16
Mar

Charcoal & Watercolor: The Serpent Beckons Eve

This is an experiment with a style of illustration I love, based on the work of Jessie Willcox Smith [1863-1935] (do a google search to see her beautiful art). The drawing was done with charcoal first, which was a fun way to lay in the shading and line work. I dipped a brush into water with gum arabic added, and gently coated all the charcoal lines, so it wouldn’t bleed into my watercolors. According to the technical help at Golden, the manufacturer of most of the fixatives I’ve tried, there isn’t an interior fixative that won’t repel/bead watercolor washes on top of the spray. The gum arabic was a midnight brainstorm idea. (It worked relatively well, but not perfect.)

Some of the charcoal still “muddied” my lighter washes, and the gum arabic added to my rinse water made it easier to lift-out muddy pigments if I wanted to lighten an area. I used the same glazing method I’ve described in previous watercolor posts here, and I layed the colors in deliberately sharp-edged, in keeping with turn of the century magazine illustrations.

A group of my artist-friends paint to a theme once in awhile – to encourage artistic productivity, and a little stretching past our usual subject matter/style. The theme this month was “Eve”, and I imagined her (with a lot of creative license) in the Garden of Eden, on a sunny day, riding around on a juvenile crow, being watched by the serpent from the branches of the Tree of Knowledge. This scene depicts the moment she hears the Serpent calling her to come closer. The crow knows something bad is about to happen.

The Serpent Beckons to Eve, Charcoal & Watercolor on paper, 7.5 x 9 (sold)

11 Responses to Charcoal & Watercolor: The Serpent Beckons Eve

  1. Anonymous 02/05/2007 at 4:55 pm #

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  2. Zeke 03/29/2006 at 2:15 pm #

    Belinda,

    I always look forward to your new posts! You do such marvelous works of art! I really appreciate your sharing the art making process with us. I, being a beginner at everything, really find it helpful in understanding different art processes. Thank you for the beautiful art.

    Zeke

  3. bdelpesco 03/21/2006 at 9:50 pm #

    Hi Karen, thanks for the comments… this one is on Arches hot pressed WC paper (140lb). I’m not sure about Gum Arabic in your Niji. I don’t use good brushes when I add it to the rinse water, because they turn into hard little spears. I can soak them for a minute to soften the bristles again, but they tend to dry hard and stiff for a few days regardless.

  4. Karen 03/21/2006 at 7:10 pm #

    Wonderful, Belinda, and thanks for sharing the process, as always.
    Is this in BFK Rives or watercolor paper or ???

    Re: the gum arabic. When I’m painting at home (not on location) that’s what I use on my Moleskine, too, when I want to defeat the beading-up effect. It creates a shine on the paper, but it solves the problem.
    I’m wondering if I could use a drop of it inside a Niji waterbrush without gumming up the hairs too much. …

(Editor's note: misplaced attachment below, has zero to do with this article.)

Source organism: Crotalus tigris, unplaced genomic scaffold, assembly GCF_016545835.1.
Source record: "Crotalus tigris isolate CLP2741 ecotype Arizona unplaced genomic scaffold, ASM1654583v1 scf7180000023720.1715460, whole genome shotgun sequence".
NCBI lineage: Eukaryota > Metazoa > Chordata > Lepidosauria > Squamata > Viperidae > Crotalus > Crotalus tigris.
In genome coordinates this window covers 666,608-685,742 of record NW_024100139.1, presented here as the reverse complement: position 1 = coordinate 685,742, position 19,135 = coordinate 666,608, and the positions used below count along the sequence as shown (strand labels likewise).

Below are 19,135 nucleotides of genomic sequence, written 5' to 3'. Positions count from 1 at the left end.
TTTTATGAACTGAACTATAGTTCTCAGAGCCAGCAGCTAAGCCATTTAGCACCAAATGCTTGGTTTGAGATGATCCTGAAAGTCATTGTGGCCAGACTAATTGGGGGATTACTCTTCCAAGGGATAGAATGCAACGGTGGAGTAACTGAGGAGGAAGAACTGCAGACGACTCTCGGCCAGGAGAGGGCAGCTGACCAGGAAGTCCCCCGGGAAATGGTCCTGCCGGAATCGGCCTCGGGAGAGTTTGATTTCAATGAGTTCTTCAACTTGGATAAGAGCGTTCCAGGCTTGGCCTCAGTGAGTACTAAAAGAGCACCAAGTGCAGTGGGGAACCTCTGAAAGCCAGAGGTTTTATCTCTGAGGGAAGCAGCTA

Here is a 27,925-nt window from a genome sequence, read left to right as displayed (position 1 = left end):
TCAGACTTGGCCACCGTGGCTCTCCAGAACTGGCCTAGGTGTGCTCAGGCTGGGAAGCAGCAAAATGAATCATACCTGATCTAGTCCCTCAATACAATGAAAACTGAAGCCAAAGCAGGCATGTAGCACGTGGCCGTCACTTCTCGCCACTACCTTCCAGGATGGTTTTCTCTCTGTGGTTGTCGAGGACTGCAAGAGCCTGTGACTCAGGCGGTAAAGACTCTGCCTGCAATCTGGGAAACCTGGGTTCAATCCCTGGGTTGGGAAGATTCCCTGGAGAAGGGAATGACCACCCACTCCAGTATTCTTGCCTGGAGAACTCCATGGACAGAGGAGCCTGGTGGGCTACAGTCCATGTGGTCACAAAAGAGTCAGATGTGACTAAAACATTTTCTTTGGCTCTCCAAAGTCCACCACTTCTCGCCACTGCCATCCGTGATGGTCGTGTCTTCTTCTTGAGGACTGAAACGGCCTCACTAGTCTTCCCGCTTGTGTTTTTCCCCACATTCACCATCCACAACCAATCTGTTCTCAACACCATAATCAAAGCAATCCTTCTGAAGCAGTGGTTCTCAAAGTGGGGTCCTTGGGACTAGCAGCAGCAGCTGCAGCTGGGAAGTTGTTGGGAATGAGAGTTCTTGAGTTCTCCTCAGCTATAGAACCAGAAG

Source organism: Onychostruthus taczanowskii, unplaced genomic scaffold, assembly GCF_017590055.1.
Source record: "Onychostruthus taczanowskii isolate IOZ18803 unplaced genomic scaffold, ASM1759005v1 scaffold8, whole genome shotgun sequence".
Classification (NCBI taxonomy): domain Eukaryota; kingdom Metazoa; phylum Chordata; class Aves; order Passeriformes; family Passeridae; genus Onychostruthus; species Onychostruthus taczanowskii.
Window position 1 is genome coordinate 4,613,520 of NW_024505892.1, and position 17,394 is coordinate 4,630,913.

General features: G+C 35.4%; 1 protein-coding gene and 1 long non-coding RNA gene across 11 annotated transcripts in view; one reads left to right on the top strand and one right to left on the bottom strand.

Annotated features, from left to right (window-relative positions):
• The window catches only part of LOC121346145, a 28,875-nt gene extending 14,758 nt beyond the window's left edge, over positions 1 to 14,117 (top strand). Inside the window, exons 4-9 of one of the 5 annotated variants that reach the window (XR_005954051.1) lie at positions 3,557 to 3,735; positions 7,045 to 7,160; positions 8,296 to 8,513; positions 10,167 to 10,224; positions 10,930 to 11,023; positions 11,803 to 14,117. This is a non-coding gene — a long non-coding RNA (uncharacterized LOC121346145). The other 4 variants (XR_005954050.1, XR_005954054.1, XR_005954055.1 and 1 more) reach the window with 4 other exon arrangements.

5. Sheri Burhoe 03/20/2006 at 3:53 pm #

    This is a very pretty piece. Love the deep colors you use.

  6. Linda 03/19/2006 at 4:58 am #

    Belinda — I love the unusual perspective of the snake in this piece! What fun it must have been to imagine it. Great information about the gum arabic sealing charcoal — I wonder about pastel, etc? And I wonder if there’s a way to use fixitive to deliberately repel WC in areas — you’ve given me a lot to think about! 🙂

  7. bdelpesco 03/18/2006 at 8:39 pm #

    Hi All, Thanks for your warm responses to this piece… I had great fun creating it.
    Jim, the gum arabic does the opposite of what you’ve guessed; it fixes the charcoal in place.
    If you touch a wet brush with watercolor to an unsealed charcoal drawing, the particles in the charcoal “travel” and blend with the watercolor pigment, making mud. I wanted to keep the integrity of my charcoal lines and shading, but I also wanted to add separate layers of sheer color on top of the drawing. Getting the charcoal to stay adhered to the paper so I could paint over it was a mystery, since most spray fixitives would not only seal the charcoal, they would also repel the watercolor, and leave me with arbitrary beads & pools of pigment, much like painting in a moleskin or on a manila folder. Since watercolors are made from crushed pigment – bound with gum arabic, I thought the same binder might help stick the charcoal to the paper, so I just followed all the line work with a wet brush dipped in water, with about 4 drops of gum arabic added. It’s not perfect, but it worked. 🙂
    Belinda

  8. Jim 03/18/2006 at 7:11 pm #

    I love the creativity in design and composition of this piece and I think I learned something of gum arabic from what you report. Do I understand correctly that gum arabic, dissolved in rinse water, will remove the charcoal used to lay the original image down?

    Beautiful image!

  9. janey 03/18/2006 at 5:24 am #

    Yes, this is beautiful. Great images and I really like snakes viewpoint. And the color of course. And it’s a real inspiration to see other artist’s process.

  10. Lin 03/16/2006 at 4:19 pm #

    WHAT AN ABSOLUTE JOY your work!!!! Love the images, the color and the generous way you share the process!! BEAUTIFUL!!!!

  11. Lindsay 03/16/2006 at 2:51 pm #

    Ingenious solution! I’ll have to try the gum arabic. But I do have to say that watercolor over charcoal unfixed is a mysterious looking entity too. But for this illio I can see how you needed to have clean crisp edges. Thanks for the tip.

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